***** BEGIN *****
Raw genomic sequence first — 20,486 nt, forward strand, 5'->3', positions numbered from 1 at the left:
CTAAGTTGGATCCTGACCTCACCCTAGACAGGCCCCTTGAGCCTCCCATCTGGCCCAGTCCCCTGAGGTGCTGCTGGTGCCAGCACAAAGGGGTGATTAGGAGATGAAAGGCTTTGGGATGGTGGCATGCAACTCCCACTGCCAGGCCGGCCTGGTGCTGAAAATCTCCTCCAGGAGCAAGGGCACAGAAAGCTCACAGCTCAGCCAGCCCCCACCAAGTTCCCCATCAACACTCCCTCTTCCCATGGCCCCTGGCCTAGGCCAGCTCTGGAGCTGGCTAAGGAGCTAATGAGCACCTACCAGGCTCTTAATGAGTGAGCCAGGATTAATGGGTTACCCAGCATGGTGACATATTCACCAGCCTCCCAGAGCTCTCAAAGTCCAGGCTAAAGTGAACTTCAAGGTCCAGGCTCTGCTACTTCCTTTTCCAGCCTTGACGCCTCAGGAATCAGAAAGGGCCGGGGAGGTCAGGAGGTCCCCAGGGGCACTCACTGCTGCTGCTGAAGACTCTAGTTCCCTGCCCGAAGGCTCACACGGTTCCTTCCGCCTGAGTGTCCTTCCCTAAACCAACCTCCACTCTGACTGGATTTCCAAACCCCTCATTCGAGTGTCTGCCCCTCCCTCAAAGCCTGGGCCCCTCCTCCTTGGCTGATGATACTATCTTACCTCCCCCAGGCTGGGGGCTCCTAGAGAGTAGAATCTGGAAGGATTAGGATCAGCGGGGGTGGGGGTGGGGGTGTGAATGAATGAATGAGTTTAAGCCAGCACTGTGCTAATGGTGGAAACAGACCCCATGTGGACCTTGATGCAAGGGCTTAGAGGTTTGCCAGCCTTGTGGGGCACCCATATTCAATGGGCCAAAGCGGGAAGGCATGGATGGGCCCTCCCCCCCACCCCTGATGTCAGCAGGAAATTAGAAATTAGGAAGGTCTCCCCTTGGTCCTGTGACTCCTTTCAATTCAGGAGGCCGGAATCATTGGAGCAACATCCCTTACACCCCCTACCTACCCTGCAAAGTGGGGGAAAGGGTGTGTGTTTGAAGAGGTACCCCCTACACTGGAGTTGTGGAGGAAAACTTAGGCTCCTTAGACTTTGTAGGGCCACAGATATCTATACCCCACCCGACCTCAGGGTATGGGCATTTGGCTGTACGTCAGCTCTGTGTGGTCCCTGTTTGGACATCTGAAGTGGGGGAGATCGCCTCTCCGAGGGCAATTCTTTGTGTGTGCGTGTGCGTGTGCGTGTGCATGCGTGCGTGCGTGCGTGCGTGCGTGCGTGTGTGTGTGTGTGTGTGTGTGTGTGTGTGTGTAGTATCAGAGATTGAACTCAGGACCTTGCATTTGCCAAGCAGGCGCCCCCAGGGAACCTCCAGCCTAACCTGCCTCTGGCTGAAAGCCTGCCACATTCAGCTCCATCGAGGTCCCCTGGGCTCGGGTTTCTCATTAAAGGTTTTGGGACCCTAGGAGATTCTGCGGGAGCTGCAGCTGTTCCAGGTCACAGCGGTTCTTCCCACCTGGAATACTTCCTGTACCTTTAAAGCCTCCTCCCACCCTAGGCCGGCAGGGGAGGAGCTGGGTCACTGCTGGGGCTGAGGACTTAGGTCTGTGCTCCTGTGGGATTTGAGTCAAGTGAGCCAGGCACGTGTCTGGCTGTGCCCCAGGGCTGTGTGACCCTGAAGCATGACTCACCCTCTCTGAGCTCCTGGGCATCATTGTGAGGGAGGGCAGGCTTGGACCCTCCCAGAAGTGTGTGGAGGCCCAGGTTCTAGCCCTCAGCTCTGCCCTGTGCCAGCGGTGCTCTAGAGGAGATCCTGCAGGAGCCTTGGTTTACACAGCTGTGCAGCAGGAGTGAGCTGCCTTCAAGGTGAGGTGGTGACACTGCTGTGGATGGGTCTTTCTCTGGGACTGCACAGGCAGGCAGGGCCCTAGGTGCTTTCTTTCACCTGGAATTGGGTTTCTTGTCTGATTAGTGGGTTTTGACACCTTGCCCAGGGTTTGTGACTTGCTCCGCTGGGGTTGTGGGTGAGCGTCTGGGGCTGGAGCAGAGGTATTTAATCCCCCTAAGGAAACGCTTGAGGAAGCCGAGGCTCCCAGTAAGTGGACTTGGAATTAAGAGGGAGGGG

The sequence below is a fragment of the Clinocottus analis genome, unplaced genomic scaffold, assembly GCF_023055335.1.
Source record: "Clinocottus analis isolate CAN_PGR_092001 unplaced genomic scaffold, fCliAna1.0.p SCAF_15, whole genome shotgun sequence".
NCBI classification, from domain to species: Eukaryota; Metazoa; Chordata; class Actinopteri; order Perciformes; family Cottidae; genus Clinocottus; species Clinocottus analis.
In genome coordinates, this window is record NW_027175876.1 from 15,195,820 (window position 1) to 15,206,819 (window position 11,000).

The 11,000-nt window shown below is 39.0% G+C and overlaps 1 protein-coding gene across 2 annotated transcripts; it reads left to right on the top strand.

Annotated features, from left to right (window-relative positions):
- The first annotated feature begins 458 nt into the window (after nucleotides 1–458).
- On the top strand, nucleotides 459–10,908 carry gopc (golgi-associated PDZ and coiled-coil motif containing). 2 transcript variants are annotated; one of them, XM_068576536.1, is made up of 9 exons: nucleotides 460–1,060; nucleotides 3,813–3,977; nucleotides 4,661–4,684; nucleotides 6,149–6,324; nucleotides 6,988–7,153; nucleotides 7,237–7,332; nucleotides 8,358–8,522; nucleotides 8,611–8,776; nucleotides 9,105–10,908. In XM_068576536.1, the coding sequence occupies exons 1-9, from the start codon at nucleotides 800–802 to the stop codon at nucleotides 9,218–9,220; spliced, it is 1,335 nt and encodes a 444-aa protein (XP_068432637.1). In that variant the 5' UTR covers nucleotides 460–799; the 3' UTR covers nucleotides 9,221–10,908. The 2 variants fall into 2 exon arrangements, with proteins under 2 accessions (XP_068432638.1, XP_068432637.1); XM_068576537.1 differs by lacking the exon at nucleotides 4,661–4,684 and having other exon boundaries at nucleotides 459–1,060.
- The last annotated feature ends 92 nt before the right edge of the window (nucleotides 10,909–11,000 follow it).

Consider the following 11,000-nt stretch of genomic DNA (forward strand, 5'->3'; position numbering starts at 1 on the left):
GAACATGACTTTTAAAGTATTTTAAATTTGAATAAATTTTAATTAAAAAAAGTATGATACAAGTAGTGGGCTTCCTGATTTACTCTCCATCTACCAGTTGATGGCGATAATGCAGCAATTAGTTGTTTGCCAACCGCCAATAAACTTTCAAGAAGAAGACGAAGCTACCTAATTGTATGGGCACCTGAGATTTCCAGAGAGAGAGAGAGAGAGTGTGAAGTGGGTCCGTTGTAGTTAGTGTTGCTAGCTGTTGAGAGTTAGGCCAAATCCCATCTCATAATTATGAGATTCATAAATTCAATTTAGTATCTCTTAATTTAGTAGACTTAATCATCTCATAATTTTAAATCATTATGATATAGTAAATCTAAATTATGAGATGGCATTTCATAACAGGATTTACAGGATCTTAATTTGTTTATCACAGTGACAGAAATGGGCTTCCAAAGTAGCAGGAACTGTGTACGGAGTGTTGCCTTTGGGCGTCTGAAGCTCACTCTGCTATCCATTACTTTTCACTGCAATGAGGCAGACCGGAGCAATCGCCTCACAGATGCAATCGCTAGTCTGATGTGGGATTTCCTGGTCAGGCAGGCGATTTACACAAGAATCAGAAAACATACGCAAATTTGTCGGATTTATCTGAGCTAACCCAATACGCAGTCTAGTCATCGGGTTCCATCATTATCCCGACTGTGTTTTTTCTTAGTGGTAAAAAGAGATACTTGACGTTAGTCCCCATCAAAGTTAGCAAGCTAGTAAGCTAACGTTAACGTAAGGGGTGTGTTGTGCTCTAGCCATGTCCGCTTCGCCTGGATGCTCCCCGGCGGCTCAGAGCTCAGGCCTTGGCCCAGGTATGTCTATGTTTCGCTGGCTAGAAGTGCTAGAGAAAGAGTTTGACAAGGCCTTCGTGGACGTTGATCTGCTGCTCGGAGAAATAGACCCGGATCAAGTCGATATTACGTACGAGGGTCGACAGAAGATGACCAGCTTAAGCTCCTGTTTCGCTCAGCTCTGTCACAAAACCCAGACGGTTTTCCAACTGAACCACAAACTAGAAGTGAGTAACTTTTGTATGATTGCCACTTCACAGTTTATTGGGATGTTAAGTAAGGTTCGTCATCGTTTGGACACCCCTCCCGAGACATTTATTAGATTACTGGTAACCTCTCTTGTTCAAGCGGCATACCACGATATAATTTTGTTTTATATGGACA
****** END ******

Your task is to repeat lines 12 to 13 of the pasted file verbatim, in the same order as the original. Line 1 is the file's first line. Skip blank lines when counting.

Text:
Consider the following 11,000-nt stretch of genomic DNA (forward strand, 5'->3'; position numbering starts at 1 on the left):
GAACATGACTTTTAAAGTATTTTAAATTTGAATAAATTTTAATTAAAAAAAGTATGATACAAGTAGTGGGCTTCCTGATTTACTCTCCATCTACCAGTTGATGGCGATAATGCAGCAATTAGTTGTTTGCCAACCGCCAATAAACTTTCAAGAAGAAGACGAAGCTACCTAATTGTATGGGCACCTGAGATTTCCAGAGAGAGAGAGAGAGAGTGTGAAGTGGGTCCGTTGTAGTTAGTGTTGCTAGCTGTTGAGAGTTAGGCCAAATCCCATCTCATAATTATGAGATTCATAAATTCAATTTAGTATCTCTTAATTTAGTAGACTTAATCATCTCATAATTTTAAATCATTATGATATAGTAAATCTAAATTATGAGATGGCATTTCATAACAGGATTTACAGGATCTTAATTTGTTTATCACAGTGACAGAAATGGGCTTCCAAAGTAGCAGGAACTGTGTACGGAGTGTTGCCTTTGGGCGTCTGAAGCTCACTCTGCTATCCATTACTTTTCACTGCAATGAGGCAGACCGGAGCAATCGCCTCACAGATGCAATCGCTAGTCTGATGTGGGATTTCCTGGTCAGGCAGGCGATTTACACAAGAATCAGAAAACATACGCAAATTTGTCGGATTTATCTGAGCTAACCCAATACGCAGTCTAGTCATCGGGTTCCATCATTATCCCGACTGTGTTTTTTCTTAGTGGTAAAAAGAGATACTTGACGTTAGTCCCCATCAAAGTTAGCAAGCTAGTAAGCTAACGTTAACGTAAGGGGTGTGTTGTGCTCTAGCCATGTCCGCTTCGCCTGGATGCTCCCCGGCGGCTCAGAGCTCAGGCCTTGGCCCAGGTATGTCTATGTTTCGCTGGCTAGAAGTGCTAGAGAAAGAGTTTGACAAGGCCTTCGTGGACGTTGATCTGCTGCTCGGAGAAATAGACCCGGATCAAGTCGATATTACGTACGAGGGTCGACAGAAGATGACCAGCTTAAGCTCCTGTTTCGCTCAGCTCTGTCACAAAACCCAGACGGTTTTCCAACTGAACCACAAACTAGAAGTGAGTAACTTTTGTATGATTGCCACTTCACAGTTTATTGGGATGTTAAGTAAGGTTCGTCATCGTTTGGACACCCCTCCCGAGACATTTATTAGATTACTGGTAACCTCTCTTGTTCAAGCGGCATACCACGATATAATTTTGTTTTATATGGACA